In this connection, it should be noted that the SOX whistleblower provision is not limited to the employer’s tangible employment actions and instead covers all kinds of threats or harassment against the whistleblowing employee, actions that could be committed as much by a third-party contractor as by a representative of the employer.
NELF argued further that it should have been no surprise to Congress that many employees of the mutual fund industry, i.e., the employees of private investment advisors, would effectively fall outside the scope of the SOX whistleblower provision. Congress knew for several decades that mutual funds, which are considered public companies under the whistleblower provision, typically have no employees of their own. Instead, mutual funds generally rely on the contractual services of their investment advisers, many of which are private companies, as in this case. In fact, the Investment Company Act of 1940 was enacted precisely to regulate and prevent the potential abuses arising from this unique contractual relationship between mutual funds and their investment advisers. Significantly, the 1940 Act defines an “investment adviser” as one “who pursuant to contract with such [investment] company regularly furnishes advice to such company . . . .” 15 U.S.C. § 80a-2(20) (emphasis added). And Congress is presumed to know the state of existing law when it enacts a new statute. Thus, the SOX whistleblower provision’s effective omission of many employees of the mutual fund industry could hardly have been an oversight and may be interpreted as a deliberate policy choice.
Finally, NELF argued that, while the Dodd-Frank Wall Street Reform and Consumer Protection Act of 2010 (“Dodd-Frank”) amended the SOX whistleblower provision in certain respects, Dodd-Frank made no changes whatsoever to the provision’s disputed “any officer” clause, which contains the only reference to contractors and subcontractors. Therefore, in amici’s view, Congress has yet to include the employees of private investment advisers within the scope of the SOX whistleblower provision. A decision in this case should therefore not be limited to claims arising under the SOX whistleblower provision before it was amended by Dodd-Frank in 2010. Instead, the Court’s decision should apply equally to claims arising after Dodd-Frank’s effective date, unless and until Congress provides otherwise.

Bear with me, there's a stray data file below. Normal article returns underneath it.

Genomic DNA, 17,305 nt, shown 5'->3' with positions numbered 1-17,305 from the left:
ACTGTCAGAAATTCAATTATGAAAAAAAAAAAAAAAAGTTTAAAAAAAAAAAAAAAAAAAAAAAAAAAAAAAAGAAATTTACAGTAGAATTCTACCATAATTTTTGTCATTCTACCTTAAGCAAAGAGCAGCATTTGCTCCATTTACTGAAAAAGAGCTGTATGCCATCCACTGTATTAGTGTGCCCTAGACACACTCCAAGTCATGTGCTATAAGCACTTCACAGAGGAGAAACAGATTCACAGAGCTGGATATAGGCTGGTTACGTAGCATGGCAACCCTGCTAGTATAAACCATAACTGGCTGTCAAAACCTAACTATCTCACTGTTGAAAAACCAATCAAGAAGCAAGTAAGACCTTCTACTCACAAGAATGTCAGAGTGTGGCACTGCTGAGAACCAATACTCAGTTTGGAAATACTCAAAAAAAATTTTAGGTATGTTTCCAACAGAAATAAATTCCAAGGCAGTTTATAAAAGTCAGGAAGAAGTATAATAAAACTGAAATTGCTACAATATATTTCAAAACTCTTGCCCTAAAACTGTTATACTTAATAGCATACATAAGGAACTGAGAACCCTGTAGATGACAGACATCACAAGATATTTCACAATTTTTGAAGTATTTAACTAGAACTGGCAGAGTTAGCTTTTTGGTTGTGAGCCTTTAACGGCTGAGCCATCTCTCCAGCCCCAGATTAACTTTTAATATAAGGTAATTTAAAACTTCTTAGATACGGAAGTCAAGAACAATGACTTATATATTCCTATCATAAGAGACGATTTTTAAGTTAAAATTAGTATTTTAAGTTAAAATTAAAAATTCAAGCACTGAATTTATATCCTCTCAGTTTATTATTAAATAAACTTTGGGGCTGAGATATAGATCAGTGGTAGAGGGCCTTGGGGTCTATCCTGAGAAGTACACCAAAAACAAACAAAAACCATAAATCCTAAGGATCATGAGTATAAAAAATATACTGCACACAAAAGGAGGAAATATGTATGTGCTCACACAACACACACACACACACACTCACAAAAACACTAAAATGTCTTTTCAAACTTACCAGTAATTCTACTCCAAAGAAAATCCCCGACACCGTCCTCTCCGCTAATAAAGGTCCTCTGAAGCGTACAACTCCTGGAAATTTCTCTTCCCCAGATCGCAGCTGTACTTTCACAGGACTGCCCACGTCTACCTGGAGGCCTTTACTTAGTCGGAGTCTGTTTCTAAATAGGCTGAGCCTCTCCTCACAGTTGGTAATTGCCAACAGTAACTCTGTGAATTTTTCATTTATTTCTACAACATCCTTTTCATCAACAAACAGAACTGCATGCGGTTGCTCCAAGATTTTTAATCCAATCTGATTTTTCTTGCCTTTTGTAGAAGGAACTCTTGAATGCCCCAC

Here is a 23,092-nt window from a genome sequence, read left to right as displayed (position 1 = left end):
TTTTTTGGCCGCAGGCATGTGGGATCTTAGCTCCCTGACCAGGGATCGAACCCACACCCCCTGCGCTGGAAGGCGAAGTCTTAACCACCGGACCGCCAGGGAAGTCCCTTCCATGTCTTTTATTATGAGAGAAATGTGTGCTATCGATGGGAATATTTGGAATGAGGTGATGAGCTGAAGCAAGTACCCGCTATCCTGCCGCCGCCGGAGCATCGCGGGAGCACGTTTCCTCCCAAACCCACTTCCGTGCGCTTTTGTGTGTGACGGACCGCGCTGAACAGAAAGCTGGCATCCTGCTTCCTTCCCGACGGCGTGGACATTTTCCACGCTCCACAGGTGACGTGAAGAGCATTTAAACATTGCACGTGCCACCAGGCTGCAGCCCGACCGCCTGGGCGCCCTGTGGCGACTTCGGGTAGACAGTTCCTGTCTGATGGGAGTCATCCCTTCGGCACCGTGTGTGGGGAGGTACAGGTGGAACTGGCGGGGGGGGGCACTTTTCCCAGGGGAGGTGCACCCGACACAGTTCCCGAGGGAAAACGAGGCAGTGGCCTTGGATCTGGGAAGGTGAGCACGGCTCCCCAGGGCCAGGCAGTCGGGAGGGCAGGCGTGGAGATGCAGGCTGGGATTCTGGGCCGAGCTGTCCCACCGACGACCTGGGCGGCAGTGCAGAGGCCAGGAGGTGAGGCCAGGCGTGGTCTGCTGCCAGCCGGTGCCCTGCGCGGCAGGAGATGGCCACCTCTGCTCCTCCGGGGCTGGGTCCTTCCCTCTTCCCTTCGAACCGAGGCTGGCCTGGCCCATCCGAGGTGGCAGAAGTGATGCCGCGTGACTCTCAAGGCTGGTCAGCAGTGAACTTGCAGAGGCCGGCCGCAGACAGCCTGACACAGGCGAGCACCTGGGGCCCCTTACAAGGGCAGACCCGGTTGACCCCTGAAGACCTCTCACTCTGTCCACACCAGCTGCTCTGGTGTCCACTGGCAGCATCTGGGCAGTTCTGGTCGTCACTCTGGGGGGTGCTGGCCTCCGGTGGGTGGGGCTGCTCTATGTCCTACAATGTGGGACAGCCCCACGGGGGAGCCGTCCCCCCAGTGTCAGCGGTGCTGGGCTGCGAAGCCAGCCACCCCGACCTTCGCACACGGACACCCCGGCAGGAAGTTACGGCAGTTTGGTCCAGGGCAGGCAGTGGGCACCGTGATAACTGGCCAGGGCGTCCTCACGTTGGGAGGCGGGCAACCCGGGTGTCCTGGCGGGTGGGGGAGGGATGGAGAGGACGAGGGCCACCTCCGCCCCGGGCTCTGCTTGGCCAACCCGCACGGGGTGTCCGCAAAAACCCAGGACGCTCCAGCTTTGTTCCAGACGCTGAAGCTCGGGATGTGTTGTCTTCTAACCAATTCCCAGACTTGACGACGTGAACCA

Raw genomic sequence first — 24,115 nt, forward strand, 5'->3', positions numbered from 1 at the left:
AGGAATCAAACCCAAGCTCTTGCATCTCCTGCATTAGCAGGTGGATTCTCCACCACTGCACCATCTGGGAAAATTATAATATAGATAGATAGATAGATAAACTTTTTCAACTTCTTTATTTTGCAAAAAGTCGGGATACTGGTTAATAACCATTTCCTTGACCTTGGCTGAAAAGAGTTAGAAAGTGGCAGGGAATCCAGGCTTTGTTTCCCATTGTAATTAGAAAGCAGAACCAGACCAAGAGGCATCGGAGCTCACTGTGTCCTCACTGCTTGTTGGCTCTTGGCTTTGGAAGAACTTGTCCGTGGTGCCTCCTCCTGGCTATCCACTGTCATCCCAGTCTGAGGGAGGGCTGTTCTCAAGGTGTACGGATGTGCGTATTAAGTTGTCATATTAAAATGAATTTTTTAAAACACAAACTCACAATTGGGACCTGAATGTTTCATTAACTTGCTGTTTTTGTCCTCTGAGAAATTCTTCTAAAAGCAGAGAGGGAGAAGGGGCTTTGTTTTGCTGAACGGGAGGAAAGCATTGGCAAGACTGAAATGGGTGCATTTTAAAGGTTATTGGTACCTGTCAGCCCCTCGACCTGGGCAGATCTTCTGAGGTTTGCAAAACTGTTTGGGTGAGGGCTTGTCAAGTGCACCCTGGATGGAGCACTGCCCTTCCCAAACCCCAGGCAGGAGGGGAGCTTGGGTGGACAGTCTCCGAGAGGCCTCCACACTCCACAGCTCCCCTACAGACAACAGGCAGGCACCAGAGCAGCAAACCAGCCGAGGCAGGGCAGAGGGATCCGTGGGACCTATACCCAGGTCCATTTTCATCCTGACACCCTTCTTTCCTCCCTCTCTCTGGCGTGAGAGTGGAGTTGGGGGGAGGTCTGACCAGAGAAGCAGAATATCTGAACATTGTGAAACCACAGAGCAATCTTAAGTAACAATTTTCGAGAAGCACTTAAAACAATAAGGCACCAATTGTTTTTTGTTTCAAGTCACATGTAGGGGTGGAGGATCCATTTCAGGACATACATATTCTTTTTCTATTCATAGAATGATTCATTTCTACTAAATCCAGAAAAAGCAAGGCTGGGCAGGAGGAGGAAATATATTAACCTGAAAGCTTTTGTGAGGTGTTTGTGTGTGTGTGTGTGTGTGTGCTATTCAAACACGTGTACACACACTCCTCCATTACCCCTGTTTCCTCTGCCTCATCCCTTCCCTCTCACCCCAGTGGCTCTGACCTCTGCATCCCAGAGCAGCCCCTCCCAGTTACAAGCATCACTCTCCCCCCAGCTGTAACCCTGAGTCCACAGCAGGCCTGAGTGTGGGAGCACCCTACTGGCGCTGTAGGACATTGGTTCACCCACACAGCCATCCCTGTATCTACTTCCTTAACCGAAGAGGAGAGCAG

On March 4, 2014, the Court, in a 6-3 opinion, decided against FMR. The majority held that whistleblower protection under SOX extends to employees of private contractors and subcontractors serving public companies. The majority concluded that the plain language and the underlying purpose of the statue supported this reading. The Court noted, for example, that the prohibited retaliatory actions under SOX—discharge, demotion, suspension, threats, harassment, or discrimination in employment terms and conditions—are actions that an employer takes against its own employees. The Court also observed that the statute’s enforcement procedures and remedies apply to the powers of an employer over its own employees. The Court also noted that the legislative record indicates Congress’ awareness that outside, contracting professionals, such as accounting and law firms, played a role in reporting fraud in the Enron scandal. Thus, fear of retaliation can deter reporting by the employees of Enron's contractors. Finally, the majority noted that its interpretation avoided insulating the entire mutual fund industry from liability under the whistleblower provision. The Court’s ruling therefore protects the employees of investment advisors, who are often the only witnesses to potential fraud involving mutual funds.